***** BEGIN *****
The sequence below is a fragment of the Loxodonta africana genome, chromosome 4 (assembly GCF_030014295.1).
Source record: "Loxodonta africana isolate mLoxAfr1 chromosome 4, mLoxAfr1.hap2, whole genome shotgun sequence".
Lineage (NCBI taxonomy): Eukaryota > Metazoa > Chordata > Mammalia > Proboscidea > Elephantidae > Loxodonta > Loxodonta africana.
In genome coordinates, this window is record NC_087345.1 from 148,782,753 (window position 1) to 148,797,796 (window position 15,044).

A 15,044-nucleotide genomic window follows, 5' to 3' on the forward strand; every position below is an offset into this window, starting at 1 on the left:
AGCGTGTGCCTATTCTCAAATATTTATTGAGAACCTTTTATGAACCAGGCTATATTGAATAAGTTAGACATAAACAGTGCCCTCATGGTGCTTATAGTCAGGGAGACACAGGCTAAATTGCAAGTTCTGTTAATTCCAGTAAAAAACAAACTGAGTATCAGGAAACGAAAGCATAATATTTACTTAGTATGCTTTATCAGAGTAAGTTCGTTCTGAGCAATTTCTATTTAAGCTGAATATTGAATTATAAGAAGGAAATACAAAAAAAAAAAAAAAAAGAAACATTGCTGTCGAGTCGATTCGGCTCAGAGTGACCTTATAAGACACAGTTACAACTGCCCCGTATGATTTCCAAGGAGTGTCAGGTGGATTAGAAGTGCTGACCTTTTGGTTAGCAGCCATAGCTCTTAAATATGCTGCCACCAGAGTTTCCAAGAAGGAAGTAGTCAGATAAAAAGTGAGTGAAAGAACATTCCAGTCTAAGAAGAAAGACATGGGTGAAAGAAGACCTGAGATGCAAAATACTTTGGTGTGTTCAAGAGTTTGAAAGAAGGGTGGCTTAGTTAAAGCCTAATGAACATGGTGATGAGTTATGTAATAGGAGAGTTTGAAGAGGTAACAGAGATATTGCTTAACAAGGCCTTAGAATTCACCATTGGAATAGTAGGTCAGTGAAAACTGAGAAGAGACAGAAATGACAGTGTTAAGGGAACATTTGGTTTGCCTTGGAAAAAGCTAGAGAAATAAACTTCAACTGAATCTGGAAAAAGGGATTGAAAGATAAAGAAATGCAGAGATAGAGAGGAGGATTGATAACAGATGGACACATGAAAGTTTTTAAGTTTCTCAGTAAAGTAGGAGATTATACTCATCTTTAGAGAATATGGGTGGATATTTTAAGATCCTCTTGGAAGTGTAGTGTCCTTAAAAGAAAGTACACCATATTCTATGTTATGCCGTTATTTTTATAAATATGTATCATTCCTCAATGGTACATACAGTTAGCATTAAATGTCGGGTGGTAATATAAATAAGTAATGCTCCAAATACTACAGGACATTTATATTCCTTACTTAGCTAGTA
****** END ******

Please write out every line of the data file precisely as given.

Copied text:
The sequence below is a fragment of the Loxodonta africana genome, chromosome 4 (assembly GCF_030014295.1).
Source record: "Loxodonta africana isolate mLoxAfr1 chromosome 4, mLoxAfr1.hap2, whole genome shotgun sequence".
Lineage (NCBI taxonomy): Eukaryota > Metazoa > Chordata > Mammalia > Proboscidea > Elephantidae > Loxodonta > Loxodonta africana.
In genome coordinates, this window is record NC_087345.1 from 148,782,753 (window position 1) to 148,797,796 (window position 15,044).

A 15,044-nucleotide genomic window follows, 5' to 3' on the forward strand; every position below is an offset into this window, starting at 1 on the left:
AGCGTGTGCCTATTCTCAAATATTTATTGAGAACCTTTTATGAACCAGGCTATATTGAATAAGTTAGACATAAACAGTGCCCTCATGGTGCTTATAGTCAGGGAGACACAGGCTAAATTGCAAGTTCTGTTAATTCCAGTAAAAAACAAACTGAGTATCAGGAAACGAAAGCATAATATTTACTTAGTATGCTTTATCAGAGTAAGTTCGTTCTGAGCAATTTCTATTTAAGCTGAATATTGAATTATAAGAAGGAAATACAAAAAAAAAAAAAAAAAGAAACATTGCTGTCGAGTCGATTCGGCTCAGAGTGACCTTATAAGACACAGTTACAACTGCCCCGTATGATTTCCAAGGAGTGTCAGGTGGATTAGAAGTGCTGACCTTTTGGTTAGCAGCCATAGCTCTTAAATATGCTGCCACCAGAGTTTCCAAGAAGGAAGTAGTCAGATAAAAAGTGAGTGAAAGAACATTCCAGTCTAAGAAGAAAGACATGGGTGAAAGAAGACCTGAGATGCAAAATACTTTGGTGTGTTCAAGAGTTTGAAAGAAGGGTGGCTTAGTTAAAGCCTAATGAACATGGTGATGAGTTATGTAATAGGAGAGTTTGAAGAGGTAACAGAGATATTGCTTAACAAGGCCTTAGAATTCACCATTGGAATAGTAGGTCAGTGAAAACTGAGAAGAGACAGAAATGACAGTGTTAAGGGAACATTTGGTTTGCCTTGGAAAAAGCTAGAGAAATAAACTTCAACTGAATCTGGAAAAAGGGATTGAAAGATAAAGAAATGCAGAGATAGAGAGGAGGATTGATAACAGATGGACACATGAAAGTTTTTAAGTTTCTCAGTAAAGTAGGAGATTATACTCATCTTTAGAGAATATGGGTGGATATTTTAAGATCCTCTTGGAAGTGTAGTGTCCTTAAAAGAAAGTACACCATATTCTATGTTATGCCGTTATTTTTATAAATATGTATCATTCCTCAATGGTACATACAGTTAGCATTAAATGTCGGGTGGTAATATAAATAAGTAATGCTCCAAATACTACAGGACATTTATATTCCTTACTTAGCTAGTA